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A peppy little joke machine, The Incredible Jessica James exists for the one and only reason of providing a showcase for the evident talents of its leading lady, Jessica Williams. Any random five minutes of screen time from this modest, and modestly engaging, romantic comedy provide ample evidence that this four-year Daily Show favorite has the quick wit, fast mouth, bursting energy and sufficient charisma to make the grade on the big screen, or anywhere else she puts her mind to it. On television, this sort of sharp-witted, sexually upfront, trials-of-life-in-the-big-city piece (Master of None, Fleabag, et al.) would quickly connect with smart young viewers, but while Williams’ fans will be righteously satisfied and new ones made by this good date-night item, the target audience is still more likely to wait for it to appear on small screens than to be lured into theaters.
Writer-director Jim Strouse has been a Sundance fixture for a decade now, beginning with Grace Is Gone and continuing with The Winning Season and People Places Things, the latter of which featured Williams in a supporting role. Strouse wrote the new film for the actress, and she blasts through it like a force of nature that will not be denied despite the fact that her character, a playwright named Jessica, spends most of her time being rejected, both professionally and personally, the latter due to a breakup with her great love Damon (LaKeith Stanfield).
With a pile of hair, nose ring, assertive physicality and a verbal channel that has no off button, Jessica, from the size of her notebook, would seem to have already written more plays than Ibsen. But as no one has yet confirmed her own high opinion of her craft, she’s stuck teaching at a non-profit children’s theater program in New York City and coping with the usual challenges of life in the big city.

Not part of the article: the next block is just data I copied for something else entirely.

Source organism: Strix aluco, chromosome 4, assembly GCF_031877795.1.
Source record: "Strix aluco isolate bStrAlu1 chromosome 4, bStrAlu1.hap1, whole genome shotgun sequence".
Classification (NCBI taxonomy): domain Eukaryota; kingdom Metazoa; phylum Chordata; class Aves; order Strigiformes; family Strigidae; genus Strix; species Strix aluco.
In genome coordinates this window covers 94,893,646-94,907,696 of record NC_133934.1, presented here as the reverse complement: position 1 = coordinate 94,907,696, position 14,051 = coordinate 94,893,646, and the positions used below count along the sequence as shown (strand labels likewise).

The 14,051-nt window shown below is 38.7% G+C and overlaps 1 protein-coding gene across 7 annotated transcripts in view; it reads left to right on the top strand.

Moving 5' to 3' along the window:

Atop those issues, of course, is sex, a subject Jessica is adept at talking about as well as practicing. When she meets the quasi-dorky sad sack Boone (Chris O’Dowd), it wouldn’t appear that this pasty Irishman and black firecracker are fated for a momentous encounter between the sheets.
But this seemingly ill-matched pair end up striking some sparks (more like lightning bolts, it seems) after all, and some of the best writing and performing here involve the way both of these characters are perpetually on the edge of uncertainty about what they think of and want from each other; they could go either way, take it or leave it, and how they both handle it says a lot for taking the dive rather than sitting it out.
Although the film skips along at a brisk pace, there’s scant narrative; Jessica suffers through a visit to her ultra-straight parents’ home in Ohio, prepares her young charges for an out-of-town writers’ workshop weekend while struggling to get her star pupil’s stern mother to allow it and endures periodic forlorn attempts by Damon to regain her attention, all the while hoping for her big break. Boone has his own problems but sticks around, with O’Dowd, despite limited screen time, making him into an immensely likeable character adroit at sneaky mood shifts.
But The Incredible Jessica James cannot be mistaken for anything other than Williams’ calling-card movie, and she lays her abilities out there for all to see: high energy, eruptive humor, vaunting ambition, considerable ego, a nimble mood gearshift box and an endless belief in her own talent. She’s got a lot to offer, the door’s been opened, and now we’ll see what she does with it.
Production company: Beachside Productions
Cast: Jessica Williams, Chris O’Dowd, Lakeith Stanfield, Noel Wells, Zabryna Guerara, Taliyah Whitaker, Sarah Jones, Will Stephen, Susan Heyward, Megan Ketch
Director-screenwriter: Jim Strouse
Producers: Michael B. Clark, Alex Turtletaub
Executive producers: Jessica Williams, Kerri Hundley
Director of photography: Sean McElwee
Production designer: Nora Mendis
Costume designer: Amanda Ford
Music: Keegan DeWitt
Casting: Jessica Kelly, Kate Geller
Venue: Sundance Film Festival (Premieres)
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